Walter Tracy: 10 things to know about
1. Walter Tracy was an English type designer, typographer and writer whose work has influenced the British design industry and beyond is also the man who predicted responsive, variable fonts back in 1986 in his highly influential book Letters of Credit: a view of type design. For Tracy “type is a beautiful group of letters, not a group of beautiful letters” and this is his story.
2. Born on the 14th of February 1914, a Valentine of the type industry by default, Walter Valentine Tracy RDI was born in Islington, London. The son of a Royal Navy seaman and a mother who was a part-time charlady Tracy once said: 'we were of the London working class, poor but respectable - an important word in those days.''
At the age of 12 Tracy entered the printing deparment of the Central School of Arts & Crafts, who arranged an apprenticeship for him in the great printing firm of William Clowes. “In the school, he was made to spend hours drawing the letter-forms of Caslon (one of the most popular book faces), not by tracing but by copying them detail by detail. To a 14-year-old schoolboy nothing could have been more boring, and he developed a deep hatred of the face which lasted for years” reads Tracy’s obituary.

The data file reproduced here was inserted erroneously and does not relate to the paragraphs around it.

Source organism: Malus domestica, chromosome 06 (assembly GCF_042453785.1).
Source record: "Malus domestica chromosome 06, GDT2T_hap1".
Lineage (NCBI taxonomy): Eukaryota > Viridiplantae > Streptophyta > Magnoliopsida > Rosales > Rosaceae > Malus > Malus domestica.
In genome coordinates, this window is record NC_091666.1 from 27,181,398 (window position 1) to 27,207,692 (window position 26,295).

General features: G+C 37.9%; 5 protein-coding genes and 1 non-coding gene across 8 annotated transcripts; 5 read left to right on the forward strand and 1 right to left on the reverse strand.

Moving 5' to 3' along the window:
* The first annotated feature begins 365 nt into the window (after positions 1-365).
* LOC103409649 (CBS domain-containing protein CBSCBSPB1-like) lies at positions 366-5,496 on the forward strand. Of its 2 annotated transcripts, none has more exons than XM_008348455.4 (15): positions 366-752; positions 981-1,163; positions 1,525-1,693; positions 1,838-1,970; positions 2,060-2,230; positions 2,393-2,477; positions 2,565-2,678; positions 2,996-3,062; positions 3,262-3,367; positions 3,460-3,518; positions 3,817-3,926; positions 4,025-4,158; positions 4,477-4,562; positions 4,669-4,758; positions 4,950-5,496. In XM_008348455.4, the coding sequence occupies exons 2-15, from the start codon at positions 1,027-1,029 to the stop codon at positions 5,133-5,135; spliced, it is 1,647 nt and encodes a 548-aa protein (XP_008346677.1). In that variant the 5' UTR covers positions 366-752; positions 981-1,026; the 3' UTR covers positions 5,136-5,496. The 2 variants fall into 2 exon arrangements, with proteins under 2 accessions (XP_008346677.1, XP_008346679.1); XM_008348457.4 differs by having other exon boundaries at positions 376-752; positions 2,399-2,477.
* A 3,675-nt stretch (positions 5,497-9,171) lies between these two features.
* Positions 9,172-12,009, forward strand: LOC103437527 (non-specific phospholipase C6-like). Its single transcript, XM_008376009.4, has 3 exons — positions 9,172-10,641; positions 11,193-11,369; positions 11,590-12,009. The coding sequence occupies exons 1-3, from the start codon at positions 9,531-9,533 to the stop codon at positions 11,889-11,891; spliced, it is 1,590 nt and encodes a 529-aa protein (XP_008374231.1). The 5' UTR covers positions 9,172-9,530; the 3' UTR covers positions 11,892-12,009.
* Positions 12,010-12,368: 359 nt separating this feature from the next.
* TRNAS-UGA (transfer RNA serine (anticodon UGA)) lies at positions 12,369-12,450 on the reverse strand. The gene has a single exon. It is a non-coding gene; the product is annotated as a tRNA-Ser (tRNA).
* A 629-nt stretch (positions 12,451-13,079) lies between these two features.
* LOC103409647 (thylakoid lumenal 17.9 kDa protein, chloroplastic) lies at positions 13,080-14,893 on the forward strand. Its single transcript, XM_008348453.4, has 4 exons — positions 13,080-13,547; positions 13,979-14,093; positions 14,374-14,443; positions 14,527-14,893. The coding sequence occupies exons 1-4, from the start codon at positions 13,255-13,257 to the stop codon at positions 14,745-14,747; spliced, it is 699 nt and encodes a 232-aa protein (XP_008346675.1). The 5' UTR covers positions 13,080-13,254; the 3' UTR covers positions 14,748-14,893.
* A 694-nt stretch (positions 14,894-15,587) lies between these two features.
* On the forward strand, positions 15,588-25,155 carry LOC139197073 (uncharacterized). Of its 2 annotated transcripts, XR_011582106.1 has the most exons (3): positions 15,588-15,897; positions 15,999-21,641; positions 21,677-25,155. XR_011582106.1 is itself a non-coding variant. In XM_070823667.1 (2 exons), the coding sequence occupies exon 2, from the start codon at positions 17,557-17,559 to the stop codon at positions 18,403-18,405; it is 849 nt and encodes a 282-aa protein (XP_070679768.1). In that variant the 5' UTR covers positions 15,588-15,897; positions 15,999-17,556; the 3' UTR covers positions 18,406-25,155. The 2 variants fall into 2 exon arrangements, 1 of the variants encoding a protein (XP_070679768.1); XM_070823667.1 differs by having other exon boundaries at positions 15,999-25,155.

Having completed his apprenticeship, Tracy went to work in the typographic studio of The Baynard Press and he spent the years of WWII working as a print buyer for an advertising from 1938 to 1946, as he was rejected by the army's medical examination.
3. In 1946, Tracy was offered a part-time job by "the man who had most influence in his life” aka printer, writer and designer James Shand. “His influence on me was strong. My mind expanded (and not before time: after all, I was in my thirties), and I began to take a serious interest in the history and aesthetics of printing, to acquire books on the subject, and to form opinions - and even to learn when to change them” Tracy wrote of this relationship that changed his life forever.